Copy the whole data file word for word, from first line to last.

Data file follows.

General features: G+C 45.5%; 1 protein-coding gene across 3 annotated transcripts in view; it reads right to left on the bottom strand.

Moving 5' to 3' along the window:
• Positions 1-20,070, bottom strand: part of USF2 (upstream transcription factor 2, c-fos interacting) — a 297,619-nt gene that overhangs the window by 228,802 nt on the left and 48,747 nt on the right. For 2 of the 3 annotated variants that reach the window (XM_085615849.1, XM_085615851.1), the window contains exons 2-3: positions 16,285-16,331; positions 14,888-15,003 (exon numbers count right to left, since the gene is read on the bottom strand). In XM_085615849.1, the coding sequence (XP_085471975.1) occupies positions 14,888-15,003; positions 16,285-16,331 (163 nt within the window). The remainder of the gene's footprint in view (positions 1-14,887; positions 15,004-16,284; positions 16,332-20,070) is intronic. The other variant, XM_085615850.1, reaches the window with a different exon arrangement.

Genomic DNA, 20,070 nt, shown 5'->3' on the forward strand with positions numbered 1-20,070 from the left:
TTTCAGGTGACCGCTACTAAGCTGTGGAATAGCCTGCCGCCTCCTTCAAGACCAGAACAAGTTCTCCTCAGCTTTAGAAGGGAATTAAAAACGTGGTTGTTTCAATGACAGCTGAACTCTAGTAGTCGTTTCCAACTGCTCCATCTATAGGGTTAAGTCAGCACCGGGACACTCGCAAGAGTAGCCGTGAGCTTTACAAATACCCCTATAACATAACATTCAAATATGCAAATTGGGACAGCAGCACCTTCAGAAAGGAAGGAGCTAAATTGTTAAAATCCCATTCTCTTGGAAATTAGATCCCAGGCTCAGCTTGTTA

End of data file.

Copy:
General features: G+C 45.5%; 1 protein-coding gene across 3 annotated transcripts in view; it reads right to left on the bottom strand.

Moving 5' to 3' along the window:
• Positions 1-20,070, bottom strand: part of USF2 (upstream transcription factor 2, c-fos interacting) — a 297,619-nt gene that overhangs the window by 228,802 nt on the left and 48,747 nt on the right. For 2 of the 3 annotated variants that reach the window (XM_085615849.1, XM_085615851.1), the window contains exons 2-3: positions 16,285-16,331; positions 14,888-15,003 (exon numbers count right to left, since the gene is read on the bottom strand). In XM_085615849.1, the coding sequence (XP_085471975.1) occupies positions 14,888-15,003; positions 16,285-16,331 (163 nt within the window). The remainder of the gene's footprint in view (positions 1-14,887; positions 15,004-16,284; positions 16,332-20,070) is intronic. The other variant, XM_085615850.1, reaches the window with a different exon arrangement.

Genomic DNA, 20,070 nt, shown 5'->3' on the forward strand with positions numbered 1-20,070 from the left:
TTTCAGGTGACCGCTACTAAGCTGTGGAATAGCCTGCCGCCTCCTTCAAGACCAGAACAAGTTCTCCTCAGCTTTAGAAGGGAATTAAAAACGTGGTTGTTTCAATGACAGCTGAACTCTAGTAGTCGTTTCCAACTGCTCCATCTATAGGGTTAAGTCAGCACCGGGACACTCGCAAGAGTAGCCGTGAGCTTTACAAATACCCCTATAACATAACATTCAAATATGCAAATTGGGACAGCAGCACCTTCAGAAAGGAAGGAGCTAAATTGTTAAAATCCCATTCTCTTGGAAATTAGATCCCAGGCTCAGCTTGTTA